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Bella Ramsey gets into a mudfight in "Catherine Called Birdy."

They say, “Write what you know.” I’ve never been all that sure. Lena Dunham has written what she knows: contemporary life among creative types, the subject of her debut film Tiny Furniture, her much-discussed TV series Girls, and her second film Sharp Stick. Those were delightful at times (except the last one, which I haven’t seen yet), but now she has brought her modern sensibility to her film version of Karen Cushman’s novel Catherine, Called Birdy, and the results are more than just crackling entertainment. This medieval comedy, which plays at Movie Tavern West 7th this weekend, proves that this filmmaker can do more than just surf the zeitgeist.

The title character (Bella Ramsey) is a 14-year-old girl in the summer of 1290, whose father (Andrew Scott) is Lord Rollo of Stonebridge, a Lincolnshire noble who has spent his family into deep financial trouble. To increase his income, he searches for a husband for Birdy, and the tomboyish only surviving daughter in the family is none too pleased at the prospect of being married off to some guy whose only qualification is his money. The story covers the next year, as Birdy acts out to drive men away.

Dunham’s only explicitly 21st-century touch is the soundtrack, which is full of bardcore covers of songs like “My Boyfriend’s Back” and “Girl on Fire.” Her feel for comedy and her rowdy energy (which follows the mercurial moods of her pre-teen protagonist) keeps this movie from feeling like a museum piece. The lord tells one suitor, “You resemble a bear that has attempted union with our local locksmith,” and when Birdy’s misbehavior chases away another prospective husband, her father screams the young man’s name, “Fulk!” In addition, we get a crash course in dealing with menstruation the 13th century way, as the old governess (Lesley Sharp) teaches Birdy how to stuff rags underneath her gown after the girl’s first period.

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Underneath the hijinks, the film has serious issues on its mind. Birdy has so many siblings born dead that when her mother (Billie Piper) becomes pregnant once again, the girl turns to her dad and says, “Are you trying to kill her?” Lord Rollo acts like a dick much of the time in his insistence that Birdy’s getting married whether she wants to or not, but Dunham and Scott paint him as overwhelmed and ineffectual rather than a bad person. Birdy has plenty of reason to want to stay single: Her dashing and beloved uncle (Joe Alwyn) marries a rich widow (Sophie Okonedo) and promptly starts drinking himself into oblivion, her best friend (Isis Hainsworth) becomes betrothed to a 9-year-old boy, and the family’s 81-year-old neighbor (David Bradley) and his 25-year-old bride (Mimi Ndiweni) spend all their time hurling abuse at each other. Nobody pretends that these marriages are anything but financial transactions, and Birdy hears herself called “currency” before she’s engaged to a rich man (Paul Kaye) who spits food when he talks and grossly hits on her mother in front of everyone. Along with much else, the ending of the movie is much different from the book’s, yet the core remains the same, asking what a young girl is supposed to do if she cherishes her freedom in this hostile environment.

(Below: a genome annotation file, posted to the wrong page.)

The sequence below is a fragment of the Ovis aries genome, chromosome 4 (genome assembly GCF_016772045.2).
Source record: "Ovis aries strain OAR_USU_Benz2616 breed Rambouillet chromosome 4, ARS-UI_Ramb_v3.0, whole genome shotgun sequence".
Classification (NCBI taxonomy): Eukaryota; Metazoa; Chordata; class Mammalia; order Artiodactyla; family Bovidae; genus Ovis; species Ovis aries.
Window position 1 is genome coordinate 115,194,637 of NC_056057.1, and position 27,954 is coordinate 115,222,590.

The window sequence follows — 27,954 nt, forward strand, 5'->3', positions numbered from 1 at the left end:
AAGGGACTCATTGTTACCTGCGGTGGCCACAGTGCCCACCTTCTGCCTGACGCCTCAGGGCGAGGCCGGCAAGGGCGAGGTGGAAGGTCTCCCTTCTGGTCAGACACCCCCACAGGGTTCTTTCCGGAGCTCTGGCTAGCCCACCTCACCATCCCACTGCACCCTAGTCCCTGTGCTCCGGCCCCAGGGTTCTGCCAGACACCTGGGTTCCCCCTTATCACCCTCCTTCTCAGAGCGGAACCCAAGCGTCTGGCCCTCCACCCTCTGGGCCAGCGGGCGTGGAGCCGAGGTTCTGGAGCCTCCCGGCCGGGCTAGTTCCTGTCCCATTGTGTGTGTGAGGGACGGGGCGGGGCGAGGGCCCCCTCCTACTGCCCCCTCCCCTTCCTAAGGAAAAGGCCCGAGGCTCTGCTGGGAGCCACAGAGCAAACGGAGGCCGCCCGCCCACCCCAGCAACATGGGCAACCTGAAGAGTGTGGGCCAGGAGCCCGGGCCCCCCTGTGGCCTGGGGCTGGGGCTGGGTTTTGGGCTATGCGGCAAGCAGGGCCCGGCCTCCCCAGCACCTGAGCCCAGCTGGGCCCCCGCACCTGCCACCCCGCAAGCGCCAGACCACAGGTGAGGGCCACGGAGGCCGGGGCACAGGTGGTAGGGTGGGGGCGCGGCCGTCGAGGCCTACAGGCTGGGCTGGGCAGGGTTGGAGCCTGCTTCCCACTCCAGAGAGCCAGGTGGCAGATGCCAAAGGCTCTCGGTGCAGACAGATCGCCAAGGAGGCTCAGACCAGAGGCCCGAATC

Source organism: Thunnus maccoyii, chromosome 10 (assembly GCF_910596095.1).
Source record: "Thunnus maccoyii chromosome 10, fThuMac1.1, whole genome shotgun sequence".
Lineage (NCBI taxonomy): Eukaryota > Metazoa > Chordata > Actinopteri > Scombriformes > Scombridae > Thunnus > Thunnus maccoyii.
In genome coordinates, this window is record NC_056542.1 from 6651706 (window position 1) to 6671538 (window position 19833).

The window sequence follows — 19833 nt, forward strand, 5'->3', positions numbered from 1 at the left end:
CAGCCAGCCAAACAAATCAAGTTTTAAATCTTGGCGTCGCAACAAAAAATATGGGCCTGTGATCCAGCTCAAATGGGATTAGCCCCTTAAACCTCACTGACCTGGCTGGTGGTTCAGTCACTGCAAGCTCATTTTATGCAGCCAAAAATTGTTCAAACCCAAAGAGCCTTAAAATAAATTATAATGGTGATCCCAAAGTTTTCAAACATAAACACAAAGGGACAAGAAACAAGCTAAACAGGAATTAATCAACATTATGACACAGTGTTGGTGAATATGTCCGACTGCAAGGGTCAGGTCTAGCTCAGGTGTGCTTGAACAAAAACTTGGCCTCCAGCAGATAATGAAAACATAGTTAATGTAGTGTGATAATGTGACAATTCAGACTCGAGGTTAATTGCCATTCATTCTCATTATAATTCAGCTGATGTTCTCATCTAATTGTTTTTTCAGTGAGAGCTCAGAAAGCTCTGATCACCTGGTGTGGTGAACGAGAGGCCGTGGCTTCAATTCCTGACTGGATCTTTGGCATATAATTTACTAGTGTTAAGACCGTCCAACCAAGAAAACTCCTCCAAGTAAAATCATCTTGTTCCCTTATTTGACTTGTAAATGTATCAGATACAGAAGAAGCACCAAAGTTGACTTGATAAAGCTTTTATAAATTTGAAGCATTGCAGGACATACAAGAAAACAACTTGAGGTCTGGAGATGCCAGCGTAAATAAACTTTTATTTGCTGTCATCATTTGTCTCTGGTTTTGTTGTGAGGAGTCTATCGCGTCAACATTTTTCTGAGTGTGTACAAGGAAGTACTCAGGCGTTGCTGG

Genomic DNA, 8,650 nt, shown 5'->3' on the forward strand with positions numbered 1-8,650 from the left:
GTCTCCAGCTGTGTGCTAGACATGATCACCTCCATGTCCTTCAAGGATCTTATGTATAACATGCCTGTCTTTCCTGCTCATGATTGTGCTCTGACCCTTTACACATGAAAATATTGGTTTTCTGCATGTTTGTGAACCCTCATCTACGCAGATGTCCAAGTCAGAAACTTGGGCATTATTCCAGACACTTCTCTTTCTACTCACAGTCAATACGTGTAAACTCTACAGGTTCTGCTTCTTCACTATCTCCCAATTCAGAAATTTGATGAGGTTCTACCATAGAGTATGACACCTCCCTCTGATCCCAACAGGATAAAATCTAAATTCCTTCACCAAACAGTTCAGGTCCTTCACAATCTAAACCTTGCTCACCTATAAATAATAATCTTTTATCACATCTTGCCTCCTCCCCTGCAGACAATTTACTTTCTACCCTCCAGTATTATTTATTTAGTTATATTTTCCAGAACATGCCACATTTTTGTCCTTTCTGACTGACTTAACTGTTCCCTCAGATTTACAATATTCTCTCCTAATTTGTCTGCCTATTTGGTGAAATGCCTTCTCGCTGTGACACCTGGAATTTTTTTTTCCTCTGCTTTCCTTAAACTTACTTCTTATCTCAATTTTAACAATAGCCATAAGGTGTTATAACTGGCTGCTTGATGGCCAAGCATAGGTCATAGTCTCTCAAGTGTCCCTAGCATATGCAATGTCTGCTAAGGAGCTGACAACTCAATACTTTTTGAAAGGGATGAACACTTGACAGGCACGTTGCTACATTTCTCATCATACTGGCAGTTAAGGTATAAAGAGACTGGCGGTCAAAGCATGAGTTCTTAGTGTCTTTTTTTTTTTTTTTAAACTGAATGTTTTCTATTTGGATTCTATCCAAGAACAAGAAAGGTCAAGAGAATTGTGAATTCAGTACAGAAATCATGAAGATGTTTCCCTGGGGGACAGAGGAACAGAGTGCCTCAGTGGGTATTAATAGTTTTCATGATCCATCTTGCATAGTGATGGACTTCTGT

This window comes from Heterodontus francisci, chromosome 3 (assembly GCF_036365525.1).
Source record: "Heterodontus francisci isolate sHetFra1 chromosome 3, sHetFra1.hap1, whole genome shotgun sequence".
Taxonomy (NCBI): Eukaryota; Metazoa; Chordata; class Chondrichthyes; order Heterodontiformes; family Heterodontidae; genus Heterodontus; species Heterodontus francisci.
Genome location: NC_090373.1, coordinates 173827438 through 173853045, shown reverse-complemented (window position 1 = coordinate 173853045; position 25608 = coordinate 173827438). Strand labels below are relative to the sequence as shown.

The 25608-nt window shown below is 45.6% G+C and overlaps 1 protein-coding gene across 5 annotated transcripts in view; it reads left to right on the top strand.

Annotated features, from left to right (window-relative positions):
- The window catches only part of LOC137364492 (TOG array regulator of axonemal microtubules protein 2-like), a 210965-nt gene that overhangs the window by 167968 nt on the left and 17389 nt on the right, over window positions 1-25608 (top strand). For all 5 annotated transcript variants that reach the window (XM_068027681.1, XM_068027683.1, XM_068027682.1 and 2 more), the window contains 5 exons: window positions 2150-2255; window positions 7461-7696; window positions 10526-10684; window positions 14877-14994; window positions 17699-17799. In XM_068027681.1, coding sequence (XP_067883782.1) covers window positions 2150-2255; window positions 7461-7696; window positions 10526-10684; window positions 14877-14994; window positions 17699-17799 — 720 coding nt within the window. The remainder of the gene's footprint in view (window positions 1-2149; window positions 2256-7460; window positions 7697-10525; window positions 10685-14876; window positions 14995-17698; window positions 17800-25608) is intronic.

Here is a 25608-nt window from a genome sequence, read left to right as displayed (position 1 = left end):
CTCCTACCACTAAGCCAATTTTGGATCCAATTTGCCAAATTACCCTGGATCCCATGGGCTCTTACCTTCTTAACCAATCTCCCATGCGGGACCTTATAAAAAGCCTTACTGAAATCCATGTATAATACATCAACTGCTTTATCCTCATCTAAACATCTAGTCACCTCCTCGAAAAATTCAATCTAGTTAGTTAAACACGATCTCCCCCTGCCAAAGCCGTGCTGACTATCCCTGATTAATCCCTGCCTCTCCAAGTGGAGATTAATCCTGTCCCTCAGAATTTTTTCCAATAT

Ramsey (who played Lady Lyanna Mormont on Game of Thrones) holds down the center of this movie without straining. I could have wished for a bit more visual flair from the director, but as much as she has altered the source material, Catherine Called Birdy proves that you don’t have to reinvent the wheel to make a successful literary adaptation. All it takes is efficient direction, good acting, and a curious mind behind the camera.

Catherine Called Birdy
Starring Bella Ramsey and Andrew Scott. Written and directed by Lena Dunham, based on Karen Cushman’s novel. Rated PG-13.

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